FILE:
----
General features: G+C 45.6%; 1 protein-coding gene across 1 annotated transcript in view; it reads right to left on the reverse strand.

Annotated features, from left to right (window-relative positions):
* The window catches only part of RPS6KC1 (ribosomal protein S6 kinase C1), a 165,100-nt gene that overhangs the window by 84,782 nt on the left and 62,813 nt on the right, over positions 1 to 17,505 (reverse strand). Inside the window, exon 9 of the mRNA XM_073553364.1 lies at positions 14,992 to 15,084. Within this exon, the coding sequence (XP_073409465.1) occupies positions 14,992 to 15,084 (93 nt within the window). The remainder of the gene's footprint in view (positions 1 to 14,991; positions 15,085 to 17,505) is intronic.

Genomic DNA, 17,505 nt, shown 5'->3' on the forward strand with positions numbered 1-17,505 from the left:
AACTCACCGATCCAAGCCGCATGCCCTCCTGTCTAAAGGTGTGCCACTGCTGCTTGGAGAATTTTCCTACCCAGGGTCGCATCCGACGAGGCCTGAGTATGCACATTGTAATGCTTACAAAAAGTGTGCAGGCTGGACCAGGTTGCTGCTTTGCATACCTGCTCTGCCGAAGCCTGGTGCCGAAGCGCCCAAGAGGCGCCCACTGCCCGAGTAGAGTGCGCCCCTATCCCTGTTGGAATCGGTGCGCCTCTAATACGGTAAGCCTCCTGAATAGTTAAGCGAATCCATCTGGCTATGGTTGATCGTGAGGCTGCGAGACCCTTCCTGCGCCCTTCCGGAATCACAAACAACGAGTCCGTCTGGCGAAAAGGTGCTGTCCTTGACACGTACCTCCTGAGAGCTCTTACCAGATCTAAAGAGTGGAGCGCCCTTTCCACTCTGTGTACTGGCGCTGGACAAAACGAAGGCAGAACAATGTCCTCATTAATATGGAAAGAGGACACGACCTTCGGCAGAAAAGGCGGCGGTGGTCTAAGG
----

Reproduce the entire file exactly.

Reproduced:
General features: G+C 45.6%; 1 protein-coding gene across 1 annotated transcript in view; it reads right to left on the reverse strand.

Annotated features, from left to right (window-relative positions):
* The window catches only part of RPS6KC1 (ribosomal protein S6 kinase C1), a 165,100-nt gene that overhangs the window by 84,782 nt on the left and 62,813 nt on the right, over positions 1 to 17,505 (reverse strand). Inside the window, exon 9 of the mRNA XM_073553364.1 lies at positions 14,992 to 15,084. Within this exon, the coding sequence (XP_073409465.1) occupies positions 14,992 to 15,084 (93 nt within the window). The remainder of the gene's footprint in view (positions 1 to 14,991; positions 15,085 to 17,505) is intronic.

Genomic DNA, 17,505 nt, shown 5'->3' on the forward strand with positions numbered 1-17,505 from the left:
AACTCACCGATCCAAGCCGCATGCCCTCCTGTCTAAAGGTGTGCCACTGCTGCTTGGAGAATTTTCCTACCCAGGGTCGCATCCGACGAGGCCTGAGTATGCACATTGTAATGCTTACAAAAAGTGTGCAGGCTGGACCAGGTTGCTGCTTTGCATACCTGCTCTGCCGAAGCCTGGTGCCGAAGCGCCCAAGAGGCGCCCACTGCCCGAGTAGAGTGCGCCCCTATCCCTGTTGGAATCGGTGCGCCTCTAATACGGTAAGCCTCCTGAATAGTTAAGCGAATCCATCTGGCTATGGTTGATCGTGAGGCTGCGAGACCCTTCCTGCGCCCTTCCGGAATCACAAACAACGAGTCCGTCTGGCGAAAAGGTGCTGTCCTTGACACGTACCTCCTGAGAGCTCTTACCAGATCTAAAGAGTGGAGCGCCCTTTCCACTCTGTGTACTGGCGCTGGACAAAACGAAGGCAGAACAATGTCCTCATTAATATGGAAAGAGGACACGACCTTCGGCAGAAAAGGCGGCGGTGGTCTAAGG